Labour suffered an enormous electoral defeat on May 7, and senior figures have warned that the party faces the worst crisis in its history, with little chance of Labour regaining power in 2020. So far, attention has been focused on the race for the new Labour party leader.
Alongside this, difficult questions are being asked about the purpose and future direction of the party. Closer analysis of their performance in marginal seats in 2015 is only likely to deepen the gloom.
In the meantime, it should be remembered that Labour has an important constitutional role to fill, as Her Majesty’s Opposition. For Labour, any effort to regain power will crucially depend on being able to carry out this role effectively.
Taking advantage of luck
It is often remarked that “oppositions don’t win elections, governments lose them”. For instance, when Labour suffered a shattering fourth successive election defeat in 1992, it prompted many to doubt that the party could ever win again.
Yet only four months later, Britain was forced to exit the European Exchange Rate Mechanism, costing the UK billions of pounds. This hugely damaged the Conservatives reputation for economic competence, and gave Labour an opportunity to assert itself as the more economically trustworthy party in later years.
For Labour to climb the electoral mountain ahead of them, they may need a divided Conservative party and policy disasters. But such events can only benefit oppositions electorally if they position themselves effectively. Former heavyweight boxing champion, Hasim Rahman defined luck as “being prepared when opportunity presents itself”.
In this sense Labour has to portray itself both as competent and as a potential government in waiting. If it struggles to do both – as arguably it did under Neil Kinnock – even monumental political mistakes such as Margaret Thatcher’s poll tax may not help it regain office.
Choosing your battles
The official opposition’s task is to oppose government policy, and Labour will seek to channel popular discontent with the Conservative’s approach to austerity. This may be made easier if they can be seen to voice the concerns of civil society about the likely impact of cuts. However, in the race to tackle the economic deficit, Labour has also committed to large cuts, and will now need to be careful about how and where it attacks the government’s approach.
A primary danger for opposition parties is appearing to leap opportunistically on every problem for government. In opposition, William Hague became nicknamed “Billy Bandwagon” for attaching himself to various populist criticisms of the Blair government. So while Labour may continue to cause David Cameron discomfort on issues such as the NHS, any attacks should be attached to a wider Labour narrative about areas that should be prioritised and protected, and they may advance further if they manage to damage the Conservative’s image as the pro-business party.
And it is possible that the referendum on EU membership may provide such an opportunity, if Labour can present itself as protecting business interests by campaigning for the UK to remain part of the EU. Any splits within the Conservatives could be exploited as placing jobs and investment in jeopardy. This worked before in the 1990s, when New Labour capitalised on Tory divisions on Europe, using votes in the House of Commons to embarrass the then prime minister, John Major.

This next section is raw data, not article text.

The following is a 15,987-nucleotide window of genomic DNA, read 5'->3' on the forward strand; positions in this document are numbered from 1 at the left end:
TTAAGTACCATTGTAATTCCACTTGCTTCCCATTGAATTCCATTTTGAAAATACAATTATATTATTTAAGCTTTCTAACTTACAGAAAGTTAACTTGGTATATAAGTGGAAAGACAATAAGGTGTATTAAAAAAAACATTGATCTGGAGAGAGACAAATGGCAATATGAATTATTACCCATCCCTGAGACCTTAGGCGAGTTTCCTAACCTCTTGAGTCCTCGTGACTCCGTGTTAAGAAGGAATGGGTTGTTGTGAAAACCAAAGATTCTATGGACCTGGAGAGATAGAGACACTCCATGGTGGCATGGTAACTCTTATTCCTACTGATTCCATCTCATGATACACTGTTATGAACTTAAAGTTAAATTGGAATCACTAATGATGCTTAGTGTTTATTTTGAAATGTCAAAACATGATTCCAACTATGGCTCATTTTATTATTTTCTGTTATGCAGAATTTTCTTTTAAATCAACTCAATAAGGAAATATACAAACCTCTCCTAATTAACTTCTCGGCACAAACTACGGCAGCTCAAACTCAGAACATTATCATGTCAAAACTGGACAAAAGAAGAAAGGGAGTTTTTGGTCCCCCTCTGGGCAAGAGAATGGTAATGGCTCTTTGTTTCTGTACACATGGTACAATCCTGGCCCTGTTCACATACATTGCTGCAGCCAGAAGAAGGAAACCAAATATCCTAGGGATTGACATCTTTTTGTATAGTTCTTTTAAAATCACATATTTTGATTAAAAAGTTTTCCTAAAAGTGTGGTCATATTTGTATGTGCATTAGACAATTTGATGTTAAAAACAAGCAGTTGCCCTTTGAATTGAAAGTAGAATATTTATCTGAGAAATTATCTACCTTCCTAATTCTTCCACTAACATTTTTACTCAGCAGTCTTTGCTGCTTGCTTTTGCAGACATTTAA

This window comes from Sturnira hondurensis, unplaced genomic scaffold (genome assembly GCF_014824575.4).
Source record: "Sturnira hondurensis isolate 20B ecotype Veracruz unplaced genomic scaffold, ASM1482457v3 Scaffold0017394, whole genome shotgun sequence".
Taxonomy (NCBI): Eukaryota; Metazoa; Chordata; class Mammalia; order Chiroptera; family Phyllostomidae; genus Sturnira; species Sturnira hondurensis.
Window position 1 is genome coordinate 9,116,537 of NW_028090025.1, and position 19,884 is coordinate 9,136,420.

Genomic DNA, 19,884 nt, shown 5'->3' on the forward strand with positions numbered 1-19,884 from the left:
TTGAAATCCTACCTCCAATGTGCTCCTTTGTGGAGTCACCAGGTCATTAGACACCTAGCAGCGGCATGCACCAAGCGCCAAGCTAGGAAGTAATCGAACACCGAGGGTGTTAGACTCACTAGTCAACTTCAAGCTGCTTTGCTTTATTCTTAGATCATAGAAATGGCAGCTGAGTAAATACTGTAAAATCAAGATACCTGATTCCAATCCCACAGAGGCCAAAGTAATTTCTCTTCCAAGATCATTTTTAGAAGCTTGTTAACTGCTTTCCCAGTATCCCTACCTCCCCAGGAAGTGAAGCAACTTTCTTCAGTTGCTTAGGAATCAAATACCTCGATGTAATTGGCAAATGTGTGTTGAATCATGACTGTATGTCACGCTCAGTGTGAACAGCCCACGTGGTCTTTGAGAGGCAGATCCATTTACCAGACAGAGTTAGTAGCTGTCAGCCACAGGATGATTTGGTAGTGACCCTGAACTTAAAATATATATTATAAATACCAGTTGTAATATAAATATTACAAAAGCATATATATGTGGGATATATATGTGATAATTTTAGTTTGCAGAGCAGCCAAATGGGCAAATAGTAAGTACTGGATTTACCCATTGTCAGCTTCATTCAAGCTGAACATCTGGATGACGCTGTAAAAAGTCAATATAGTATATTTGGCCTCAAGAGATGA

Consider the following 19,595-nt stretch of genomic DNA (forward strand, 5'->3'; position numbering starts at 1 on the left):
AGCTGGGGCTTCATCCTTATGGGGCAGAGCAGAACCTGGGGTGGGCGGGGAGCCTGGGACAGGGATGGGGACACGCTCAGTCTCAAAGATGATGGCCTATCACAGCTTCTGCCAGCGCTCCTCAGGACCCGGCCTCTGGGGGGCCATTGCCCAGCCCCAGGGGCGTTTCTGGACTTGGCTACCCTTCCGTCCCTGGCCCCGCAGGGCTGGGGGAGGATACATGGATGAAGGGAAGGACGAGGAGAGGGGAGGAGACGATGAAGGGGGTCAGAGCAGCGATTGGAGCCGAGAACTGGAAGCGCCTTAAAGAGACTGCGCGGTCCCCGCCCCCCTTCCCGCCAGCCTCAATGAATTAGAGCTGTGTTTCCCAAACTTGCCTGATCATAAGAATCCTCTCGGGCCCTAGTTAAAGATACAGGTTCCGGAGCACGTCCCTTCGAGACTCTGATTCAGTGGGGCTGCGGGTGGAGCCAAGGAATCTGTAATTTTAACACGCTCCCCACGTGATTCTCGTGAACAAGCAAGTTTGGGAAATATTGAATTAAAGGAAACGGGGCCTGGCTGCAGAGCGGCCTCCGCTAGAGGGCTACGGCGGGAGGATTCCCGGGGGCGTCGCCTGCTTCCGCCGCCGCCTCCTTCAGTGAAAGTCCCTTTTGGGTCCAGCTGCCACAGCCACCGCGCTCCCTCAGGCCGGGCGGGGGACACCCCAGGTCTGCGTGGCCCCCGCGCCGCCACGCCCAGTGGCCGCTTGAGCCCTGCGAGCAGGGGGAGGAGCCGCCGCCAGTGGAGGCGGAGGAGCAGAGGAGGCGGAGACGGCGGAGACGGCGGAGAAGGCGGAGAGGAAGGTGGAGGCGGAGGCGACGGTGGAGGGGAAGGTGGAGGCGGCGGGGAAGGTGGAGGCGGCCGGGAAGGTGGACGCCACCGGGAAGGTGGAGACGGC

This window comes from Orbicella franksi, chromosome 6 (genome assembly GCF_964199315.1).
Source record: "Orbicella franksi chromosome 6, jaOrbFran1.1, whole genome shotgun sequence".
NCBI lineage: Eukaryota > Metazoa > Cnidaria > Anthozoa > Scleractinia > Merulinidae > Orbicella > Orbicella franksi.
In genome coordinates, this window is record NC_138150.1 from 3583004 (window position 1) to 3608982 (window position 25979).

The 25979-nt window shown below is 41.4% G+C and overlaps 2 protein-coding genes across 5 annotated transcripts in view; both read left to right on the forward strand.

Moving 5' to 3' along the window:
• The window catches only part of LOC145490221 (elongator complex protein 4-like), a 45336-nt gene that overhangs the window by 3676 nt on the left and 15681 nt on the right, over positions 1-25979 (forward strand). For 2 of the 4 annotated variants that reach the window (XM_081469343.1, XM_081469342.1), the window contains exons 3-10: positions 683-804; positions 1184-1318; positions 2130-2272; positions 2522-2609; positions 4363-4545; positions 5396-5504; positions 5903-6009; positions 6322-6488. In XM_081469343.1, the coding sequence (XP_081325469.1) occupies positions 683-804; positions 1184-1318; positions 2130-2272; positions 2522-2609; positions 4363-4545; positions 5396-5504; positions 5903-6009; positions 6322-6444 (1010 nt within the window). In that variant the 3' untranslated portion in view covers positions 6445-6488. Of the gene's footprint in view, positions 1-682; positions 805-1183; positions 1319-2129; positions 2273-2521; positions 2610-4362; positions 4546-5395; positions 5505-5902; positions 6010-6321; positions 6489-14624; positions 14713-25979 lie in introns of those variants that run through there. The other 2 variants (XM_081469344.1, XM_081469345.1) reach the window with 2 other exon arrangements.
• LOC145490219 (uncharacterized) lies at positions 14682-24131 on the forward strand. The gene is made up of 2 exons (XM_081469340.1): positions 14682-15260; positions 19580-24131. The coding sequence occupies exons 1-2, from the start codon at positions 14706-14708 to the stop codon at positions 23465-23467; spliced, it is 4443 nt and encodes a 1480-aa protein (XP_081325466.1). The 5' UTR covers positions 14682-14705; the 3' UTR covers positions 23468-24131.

Disunity is electorally damaging, and David Cameron’s small majority makes him vulnerable to party rebellions. The prime minister’s commitment to scrap the Human Rights Act may be Labour’s first opportunity to draw blood, particularly should Conservative backbenchers such as David Davis decide to rebel. In this context, by-elections also assume a greater political significance. Labour can generate a sense that the authority of the government is ebbing away, if its majority dwindles.
Recent history suggests that it is important for a new leader of the opposition to hit the ground running. The period shortly after their election is important in defining their leadership. Arguably, in his five years, Ed Miliband struggled to provide a clear sense of purpose, too often letting opponents define it for him. Given that the new leader will not be elected until September this year, it will also be important for prominent candidates to establish and enhance their national profile during the leadership campaign.
Already, two of the frontrunners for the Labour leadership have expressed a belief that the party must reverse its stance on holding an EU referendum. This could work in Labour’s favour, to re-focus attention on the Conservative’s difficulties on the issue of UK membership.
If the new leader can establish momentum quickly, it can be easier to present the unified front needed to establish competence and develop their status as an alternative prime minister. Iain Duncan Smith didn’t manage this for the Conservatives, and his attempt to whip a vote on gay adoption backfired, exposing internal splits between “modernisers” and “traditionalists”.
In contrast, David Cameron asserted himself as opposition leader as a moderniser. He made life more difficult for dissenters, who knew vocal criticism of policy shifts could harm a leader who looked like he could be an election winner. The lesson for the current Labour leadership candidates is that avoiding difficult internal questions may not pay-off in the long term.
However, if the new leader can establish themselves positively in the public mind in the next two to three years, they may accrue another advantage. David Cameron has said he will not run for a third term, so Labour will eventually be facing a new and untested Conservative leader. Labour will be able to question the legitimacy of a leader who has not yet won a general election, just as the Conservatives questioned Gordon Brown after Tony Blair resigned.